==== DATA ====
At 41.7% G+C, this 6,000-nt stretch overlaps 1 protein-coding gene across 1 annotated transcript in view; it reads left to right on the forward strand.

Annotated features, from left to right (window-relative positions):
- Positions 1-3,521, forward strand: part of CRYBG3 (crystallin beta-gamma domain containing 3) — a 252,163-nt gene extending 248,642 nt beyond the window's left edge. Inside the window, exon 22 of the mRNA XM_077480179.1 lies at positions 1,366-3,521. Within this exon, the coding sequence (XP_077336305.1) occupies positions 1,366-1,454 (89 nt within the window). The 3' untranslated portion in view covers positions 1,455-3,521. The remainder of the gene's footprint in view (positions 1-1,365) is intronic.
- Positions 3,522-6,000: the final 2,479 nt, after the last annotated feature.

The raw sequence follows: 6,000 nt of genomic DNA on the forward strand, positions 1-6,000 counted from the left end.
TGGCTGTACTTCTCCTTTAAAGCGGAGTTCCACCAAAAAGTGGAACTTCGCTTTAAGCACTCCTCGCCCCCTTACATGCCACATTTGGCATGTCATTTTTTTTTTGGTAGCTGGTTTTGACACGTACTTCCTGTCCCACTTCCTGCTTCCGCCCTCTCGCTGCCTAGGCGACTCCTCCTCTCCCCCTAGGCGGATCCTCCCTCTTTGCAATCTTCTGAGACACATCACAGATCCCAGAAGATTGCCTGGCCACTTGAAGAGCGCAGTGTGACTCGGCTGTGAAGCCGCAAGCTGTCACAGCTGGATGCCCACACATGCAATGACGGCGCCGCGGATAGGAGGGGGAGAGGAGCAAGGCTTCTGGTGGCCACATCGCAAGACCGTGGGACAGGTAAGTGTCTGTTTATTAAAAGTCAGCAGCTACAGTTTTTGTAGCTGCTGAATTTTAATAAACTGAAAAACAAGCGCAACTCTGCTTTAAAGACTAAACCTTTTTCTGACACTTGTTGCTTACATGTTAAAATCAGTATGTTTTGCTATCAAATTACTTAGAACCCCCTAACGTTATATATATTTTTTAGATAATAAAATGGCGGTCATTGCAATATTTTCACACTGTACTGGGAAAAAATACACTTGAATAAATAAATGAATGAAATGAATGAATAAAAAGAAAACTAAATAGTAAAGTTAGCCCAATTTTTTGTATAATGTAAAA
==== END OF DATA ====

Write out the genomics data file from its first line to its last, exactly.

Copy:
At 41.7% G+C, this 6,000-nt stretch overlaps 1 protein-coding gene across 1 annotated transcript in view; it reads left to right on the forward strand.

Annotated features, from left to right (window-relative positions):
- Positions 1-3,521, forward strand: part of CRYBG3 (crystallin beta-gamma domain containing 3) — a 252,163-nt gene extending 248,642 nt beyond the window's left edge. Inside the window, exon 22 of the mRNA XM_077480179.1 lies at positions 1,366-3,521. Within this exon, the coding sequence (XP_077336305.1) occupies positions 1,366-1,454 (89 nt within the window). The 3' untranslated portion in view covers positions 1,455-3,521. The remainder of the gene's footprint in view (positions 1-1,365) is intronic.
- Positions 3,522-6,000: the final 2,479 nt, after the last annotated feature.

The raw sequence follows: 6,000 nt of genomic DNA on the forward strand, positions 1-6,000 counted from the left end.
TGGCTGTACTTCTCCTTTAAAGCGGAGTTCCACCAAAAAGTGGAACTTCGCTTTAAGCACTCCTCGCCCCCTTACATGCCACATTTGGCATGTCATTTTTTTTTTGGTAGCTGGTTTTGACACGTACTTCCTGTCCCACTTCCTGCTTCCGCCCTCTCGCTGCCTAGGCGACTCCTCCTCTCCCCCTAGGCGGATCCTCCCTCTTTGCAATCTTCTGAGACACATCACAGATCCCAGAAGATTGCCTGGCCACTTGAAGAGCGCAGTGTGACTCGGCTGTGAAGCCGCAAGCTGTCACAGCTGGATGCCCACACATGCAATGACGGCGCCGCGGATAGGAGGGGGAGAGGAGCAAGGCTTCTGGTGGCCACATCGCAAGACCGTGGGACAGGTAAGTGTCTGTTTATTAAAAGTCAGCAGCTACAGTTTTTGTAGCTGCTGAATTTTAATAAACTGAAAAACAAGCGCAACTCTGCTTTAAAGACTAAACCTTTTTCTGACACTTGTTGCTTACATGTTAAAATCAGTATGTTTTGCTATCAAATTACTTAGAACCCCCTAACGTTATATATATTTTTTAGATAATAAAATGGCGGTCATTGCAATATTTTCACACTGTACTGGGAAAAAATACACTTGAATAAATAAATGAATGAAATGAATGAATAAAAAGAAAACTAAATAGTAAAGTTAGCCCAATTTTTTGTATAATGTAAAA